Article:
Section 982.406 covers the requirements for the use of alternative inspections. This rule would add a new paragraph (e) to § 982.406 to codify the HOTMA-authorized use of alternative inspections for initial HQS inspections, in addition to the existing requirements for biennial inspections once the unit is under HAP contract. Adoption of the alternative inspection option for initial HQS inspections would enable a PHA to approve an assisted tenancy and enter into a HAP contract, provided the unit has passed an approved alternative inspection within the 24 months prior to execution of the HAP contract. The PHA may not make payments to the owner, however, until the PHA inspects the unit. The proposed § 982.406(e) for the initial HQS inspection alternative inspection option is consistent with the current requirements implemented under the FR Implementation Notice with one exception. In response to comments received, HUD is proposing to extend the amount of time available to a PHA to conduct its own inspection of the unit from 15 to 30 days from receipt of the Request for Tenancy Approval.

Please see the related discussion on the HOTMA alternative inspection requirements for PBV later in this preamble at § 983.103.

6. Eligible Housing (§ 982.352)—Compensating Independent Entity for PHA-Owned Units

HUD is taking this opportunity to propose a non-HOTMA related change regarding the wording and organization of the current regulation at § 982.352(b)(1)(iv)(C). HUD is proposing to clarify that the PHA may compensate the independent entity from PHA administrative fees (including fees credited to the administrative fee reserve). The current regulation refers to “ongoing administrative fee income” which includes fees in the administrative fee reserve. However, this language inadvertently created confusion as to whether the undefined term “ongoing administrative fee income” included funds in the administrative fee reserve. HUD is proposing to revise the language so it specifically provides that the administrative fee reserve may be used by the PHA to compensate the independent entity.

HUD further is proposing to redesignate § 982.352(b)(1)(iv)(C) to § 982.352(b)(1)(iv)(B). This is a conforming change. Since HUD would be formally defining “independent entity” in § 982.4 of this proposed rule, HUD proposes to eliminate the current § 983.352(b)(1)(iv)(B), which explains what that term means. Please see the related discussion on the definition of independent entity in this preamble above at § 982.4.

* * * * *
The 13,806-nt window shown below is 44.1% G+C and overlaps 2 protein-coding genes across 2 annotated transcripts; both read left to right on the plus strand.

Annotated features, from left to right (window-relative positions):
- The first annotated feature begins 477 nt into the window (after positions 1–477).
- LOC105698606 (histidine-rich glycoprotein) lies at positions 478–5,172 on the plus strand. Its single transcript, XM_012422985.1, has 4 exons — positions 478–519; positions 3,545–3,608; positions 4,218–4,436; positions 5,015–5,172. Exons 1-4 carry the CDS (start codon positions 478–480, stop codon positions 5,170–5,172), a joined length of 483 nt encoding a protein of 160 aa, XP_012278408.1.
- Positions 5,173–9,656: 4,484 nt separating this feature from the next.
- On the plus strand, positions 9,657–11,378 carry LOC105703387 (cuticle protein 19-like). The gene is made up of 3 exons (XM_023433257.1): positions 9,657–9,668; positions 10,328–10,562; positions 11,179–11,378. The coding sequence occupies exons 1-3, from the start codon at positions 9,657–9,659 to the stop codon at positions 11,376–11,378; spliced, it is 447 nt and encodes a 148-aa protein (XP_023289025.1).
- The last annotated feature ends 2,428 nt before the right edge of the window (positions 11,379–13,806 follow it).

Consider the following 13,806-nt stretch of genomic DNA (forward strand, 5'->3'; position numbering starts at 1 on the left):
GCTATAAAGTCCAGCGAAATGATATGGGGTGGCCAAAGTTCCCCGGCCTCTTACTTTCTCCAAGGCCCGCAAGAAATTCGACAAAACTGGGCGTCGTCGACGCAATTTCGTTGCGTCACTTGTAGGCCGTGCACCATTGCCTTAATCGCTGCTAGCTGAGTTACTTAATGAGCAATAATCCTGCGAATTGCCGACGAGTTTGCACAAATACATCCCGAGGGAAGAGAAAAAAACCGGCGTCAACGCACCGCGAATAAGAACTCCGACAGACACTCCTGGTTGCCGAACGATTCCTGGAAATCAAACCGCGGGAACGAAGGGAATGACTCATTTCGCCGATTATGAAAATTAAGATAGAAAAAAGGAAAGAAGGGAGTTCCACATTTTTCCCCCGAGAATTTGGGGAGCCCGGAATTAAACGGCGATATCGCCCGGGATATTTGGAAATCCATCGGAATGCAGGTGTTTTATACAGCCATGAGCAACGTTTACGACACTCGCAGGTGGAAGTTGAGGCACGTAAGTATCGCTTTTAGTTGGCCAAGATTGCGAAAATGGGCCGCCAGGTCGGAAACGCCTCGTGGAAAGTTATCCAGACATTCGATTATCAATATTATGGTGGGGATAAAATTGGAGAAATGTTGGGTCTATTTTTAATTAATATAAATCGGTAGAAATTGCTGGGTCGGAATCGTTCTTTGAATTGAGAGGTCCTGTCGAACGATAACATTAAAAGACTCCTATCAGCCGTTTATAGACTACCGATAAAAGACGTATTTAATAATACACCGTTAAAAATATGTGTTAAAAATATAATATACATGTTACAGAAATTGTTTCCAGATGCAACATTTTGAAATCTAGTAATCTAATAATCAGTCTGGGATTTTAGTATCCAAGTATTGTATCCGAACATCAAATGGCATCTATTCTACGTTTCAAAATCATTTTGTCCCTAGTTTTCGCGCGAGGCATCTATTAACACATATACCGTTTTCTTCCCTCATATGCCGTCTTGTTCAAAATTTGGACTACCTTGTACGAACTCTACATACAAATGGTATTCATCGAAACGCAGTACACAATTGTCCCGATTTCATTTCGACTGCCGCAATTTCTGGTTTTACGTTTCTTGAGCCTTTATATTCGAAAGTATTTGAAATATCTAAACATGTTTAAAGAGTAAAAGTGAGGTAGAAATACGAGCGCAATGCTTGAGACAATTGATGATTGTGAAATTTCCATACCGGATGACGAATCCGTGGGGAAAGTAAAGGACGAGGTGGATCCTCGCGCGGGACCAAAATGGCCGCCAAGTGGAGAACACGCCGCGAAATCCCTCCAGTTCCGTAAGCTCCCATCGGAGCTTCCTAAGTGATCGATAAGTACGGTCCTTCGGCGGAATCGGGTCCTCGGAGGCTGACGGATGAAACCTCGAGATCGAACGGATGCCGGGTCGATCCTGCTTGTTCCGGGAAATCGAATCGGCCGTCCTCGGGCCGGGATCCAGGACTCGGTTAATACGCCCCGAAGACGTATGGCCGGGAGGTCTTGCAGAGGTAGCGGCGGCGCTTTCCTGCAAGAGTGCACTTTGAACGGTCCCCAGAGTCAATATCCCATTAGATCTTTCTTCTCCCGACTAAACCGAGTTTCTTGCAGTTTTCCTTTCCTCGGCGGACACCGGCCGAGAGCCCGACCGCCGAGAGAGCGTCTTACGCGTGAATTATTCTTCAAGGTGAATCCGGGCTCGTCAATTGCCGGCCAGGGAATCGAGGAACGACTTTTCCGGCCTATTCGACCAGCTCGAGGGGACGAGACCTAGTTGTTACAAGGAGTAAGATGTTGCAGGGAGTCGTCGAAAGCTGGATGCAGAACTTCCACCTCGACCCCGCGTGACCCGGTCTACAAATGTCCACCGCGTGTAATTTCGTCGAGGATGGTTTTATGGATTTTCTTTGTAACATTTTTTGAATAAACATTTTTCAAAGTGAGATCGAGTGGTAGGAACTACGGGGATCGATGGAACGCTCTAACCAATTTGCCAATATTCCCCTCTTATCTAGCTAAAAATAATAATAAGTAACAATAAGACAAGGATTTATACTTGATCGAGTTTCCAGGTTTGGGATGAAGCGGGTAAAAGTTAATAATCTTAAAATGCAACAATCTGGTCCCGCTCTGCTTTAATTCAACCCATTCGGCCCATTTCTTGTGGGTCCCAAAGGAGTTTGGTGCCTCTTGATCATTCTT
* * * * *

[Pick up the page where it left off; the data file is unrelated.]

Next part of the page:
Question 5. Are there functions, other than those identified in the proposed rule (see §§ 982.352(b)(1)(iv)(A), 982.628(d)(3), and 983.57), that an independent entity should perform in the case of PHA-owned units?

Question 6. In contrast, are there functions identified by the proposed rule (besides rent reasonableness determinations and inspections, which are required by statute) that the PHA should be able to perform with respect to PHA-owned units instead of having an independent entity do so? If so, why should the PHA perform those functions instead of an independent entity?

7. Housing Assistance Payments Contract (§§ 982.451, 983.204)—PHA-Owned Unit Certification Option

The proposed rule would address how the PHA executes the HAP contract for a PHA-owned unit for both tenant-based units (§ 982.451(c)) and project-based units (§ 983.204(d)). As a general principle of contract law, a PHA cannot execute a HAP contract with itself (i.e., signing the HAP contract as both the PHA and the owner). For some PHA-owned units, a separate legal entity already owns the PHA-owned unit (e.g., an entity wholly controlled by the PHA, a limited liability corporation controlled by the PHA, or a limited partnership controlled by the PHA). However, in other cases a separate legal entity does not own the PHA-owned unit. Instead, the PHA is in fact the actual legal entity that owns the unit. In order to eliminate confusion over the execution of the HAP contract for PHA-owned units, the proposed rule would expressly provide that the PHA must execute the HAP contract for a PHA-owned unit with a separate legal entity. If the PHA is the legal entity that owns the unit, then in order to execute the HAP contract the PHA would need to create a separate legal entity. This separate legal entity would be established by the PHA to serve as the owner solely for the purpose of executing the HAP contract with the PHA. The proposed rule would provide that this separate legal entity may be one of the following: (a) A non-profit affiliate or instrumentality of the PHA; (b) a limited liability corporation, (c) a limited partnership; (d) a corporation; or (e) any other legally acceptable entity recognized under State law.

This separate legal entity would be completely different from the independent entity that is required to perform certain administrative responsibilities on behalf of the PHA for a PHA-owned unit. The proposed rule would further clarify that the independent entity may notify either the PHA, the separate legal entity created by the PHA to serve as the owner for Start Printed Page 63670purposes of executing the HAP contract, or both the PHA and the separate legal entity, of a determination the independent entity has made (e.g., the unit passed inspections, the rent for the unit is determined to be reasonable) in carrying out its responsibilities for the PHA-owned unit.